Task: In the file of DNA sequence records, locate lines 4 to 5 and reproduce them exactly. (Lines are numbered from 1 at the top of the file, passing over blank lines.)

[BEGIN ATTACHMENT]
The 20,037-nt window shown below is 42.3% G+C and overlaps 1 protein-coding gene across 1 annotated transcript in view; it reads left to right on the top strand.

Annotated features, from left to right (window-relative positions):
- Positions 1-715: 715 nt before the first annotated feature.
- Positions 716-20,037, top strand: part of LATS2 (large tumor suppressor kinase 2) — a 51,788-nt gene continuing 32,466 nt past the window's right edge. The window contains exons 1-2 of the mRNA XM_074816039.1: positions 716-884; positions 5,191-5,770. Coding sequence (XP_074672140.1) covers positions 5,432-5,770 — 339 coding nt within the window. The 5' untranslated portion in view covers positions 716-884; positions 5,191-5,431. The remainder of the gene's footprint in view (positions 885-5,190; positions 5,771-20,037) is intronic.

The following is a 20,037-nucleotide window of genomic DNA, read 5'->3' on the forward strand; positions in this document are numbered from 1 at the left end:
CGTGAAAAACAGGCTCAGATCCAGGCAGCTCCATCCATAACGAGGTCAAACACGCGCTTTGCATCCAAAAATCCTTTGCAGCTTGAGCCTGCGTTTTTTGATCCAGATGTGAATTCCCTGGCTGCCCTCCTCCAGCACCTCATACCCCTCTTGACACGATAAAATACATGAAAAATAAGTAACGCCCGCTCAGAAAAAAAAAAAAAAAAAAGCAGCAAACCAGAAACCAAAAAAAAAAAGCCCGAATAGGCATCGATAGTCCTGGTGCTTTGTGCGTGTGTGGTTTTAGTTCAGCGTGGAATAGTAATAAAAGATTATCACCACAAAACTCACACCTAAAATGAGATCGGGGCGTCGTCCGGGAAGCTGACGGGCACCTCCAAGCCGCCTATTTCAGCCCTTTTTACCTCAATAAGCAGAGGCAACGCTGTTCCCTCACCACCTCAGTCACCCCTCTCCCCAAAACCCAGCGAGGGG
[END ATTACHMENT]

- Positions 716-20,037, top strand: part of LATS2 (large tumor suppressor kinase 2) — a 51,788-nt gene continuing 32,466 nt past the window's right edge. The window contains exons 1-2 of the mRNA XM_074816039.1: positions 716-884; positions 5,191-5,770. Coding sequence (XP_074672140.1) covers positions 5,432-5,770 — 339 coding nt within the window. The 5' untranslated portion in view covers positions 716-884; positions 5,191-5,431. The remainder of the gene's footprint in view (positions 885-5,190; positions 5,771-20,037) is intronic.

The following is a 20,037-nucleotide window of genomic DNA, read 5'->3' on the forward strand; positions in this document are numbered from 1 at the left end: